The UK parliament building: Will it fall down? lawmakers issue a strong warning
The 147-year-old Westminster Palace, which houses the UK's parliament, was declared to be "real and escalating risk" by British parliamentarians on Wednesday.
The seat of British democracy is "leaking, dropping masonry and at continual risk of fire," according to a report by the UK's House of Commons Public Accounts Committee, and it may contain asbestos in up to 2,500 sites.
The committee criticised "years of procrastination" over the parliamentary complex's future and claimed that the renewal work had been incredibly slow and had largely consisted of "patching up" the structure at a cost of roughly 2 million pounds ($2.5 million) per week.
In order to complete this enormous task before it was too late, it was necessary that politicians and parliamentary authorities provide "a precise estimate of the cost and timescale for doing so." The Committee claims that the thousands of staff members and visitors who utilise the building have not been given as much attention as MPs up to this point.
After years of hesitation, the MPs finally decided in 2018 to leave by the middle of the 2020s to allow for several years of significant renovations. Major structural issues with the complex include roof leaks, century-old steam pipe bursts, and occasionally falling masonry pieces. The last time the mechanical and electrical systems were updated was in the 1940s.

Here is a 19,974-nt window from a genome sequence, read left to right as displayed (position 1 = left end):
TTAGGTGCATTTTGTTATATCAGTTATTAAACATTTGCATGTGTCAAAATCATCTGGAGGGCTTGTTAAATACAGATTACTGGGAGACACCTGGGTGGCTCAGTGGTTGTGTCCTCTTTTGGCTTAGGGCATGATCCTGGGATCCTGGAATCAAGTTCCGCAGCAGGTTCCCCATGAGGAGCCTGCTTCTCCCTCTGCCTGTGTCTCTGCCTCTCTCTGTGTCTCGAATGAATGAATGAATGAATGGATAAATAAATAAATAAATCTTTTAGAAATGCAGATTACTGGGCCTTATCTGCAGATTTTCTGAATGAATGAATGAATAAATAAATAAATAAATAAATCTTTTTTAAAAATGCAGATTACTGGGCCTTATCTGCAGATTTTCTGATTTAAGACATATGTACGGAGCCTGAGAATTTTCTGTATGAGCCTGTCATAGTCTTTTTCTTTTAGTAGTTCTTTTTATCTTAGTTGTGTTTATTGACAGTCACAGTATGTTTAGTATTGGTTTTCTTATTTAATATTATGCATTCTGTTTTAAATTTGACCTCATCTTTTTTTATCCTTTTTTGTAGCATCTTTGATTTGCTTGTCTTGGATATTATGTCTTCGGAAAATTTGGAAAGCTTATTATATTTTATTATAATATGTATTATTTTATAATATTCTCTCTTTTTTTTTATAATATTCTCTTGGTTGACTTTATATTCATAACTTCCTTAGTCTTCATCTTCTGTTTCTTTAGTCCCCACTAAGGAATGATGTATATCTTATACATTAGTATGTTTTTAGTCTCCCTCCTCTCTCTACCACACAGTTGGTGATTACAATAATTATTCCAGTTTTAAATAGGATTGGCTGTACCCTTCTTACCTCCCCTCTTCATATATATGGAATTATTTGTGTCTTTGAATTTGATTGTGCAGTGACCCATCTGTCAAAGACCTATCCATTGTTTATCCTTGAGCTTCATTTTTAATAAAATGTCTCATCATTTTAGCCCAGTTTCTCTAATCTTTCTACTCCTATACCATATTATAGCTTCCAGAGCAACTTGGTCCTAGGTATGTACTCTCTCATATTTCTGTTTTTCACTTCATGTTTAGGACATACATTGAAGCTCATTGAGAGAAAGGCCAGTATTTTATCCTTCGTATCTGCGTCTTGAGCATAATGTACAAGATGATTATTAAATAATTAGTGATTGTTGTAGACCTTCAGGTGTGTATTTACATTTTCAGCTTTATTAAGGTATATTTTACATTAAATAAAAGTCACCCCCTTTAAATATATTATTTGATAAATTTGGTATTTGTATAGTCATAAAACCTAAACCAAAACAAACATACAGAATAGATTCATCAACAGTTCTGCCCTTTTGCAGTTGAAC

The House of Commons and House of Lords are anticipated to decide on the best course of action later this year, according to officials, who stated that they are "planning for the huge and difficult repair of the Palace of Westminster to preserve it for future generations."
The Clerks and the recently established programme structures "need to develop trust in their capability to deliver a programme of this scope and complexity." Before further important works and potentially more dangerous events take place, there is an urgent need to increase timely transparency and compliance with health and safety regulations, especially when it comes to asbestos, according to the research.
An architectural marvel and UNESCO World Heritage Site, the Palace of Westminster receives 1 million visitors annually. After a fire destroyed the former parliament complex in 1834, Charles Barry created a neo-Gothic version of it.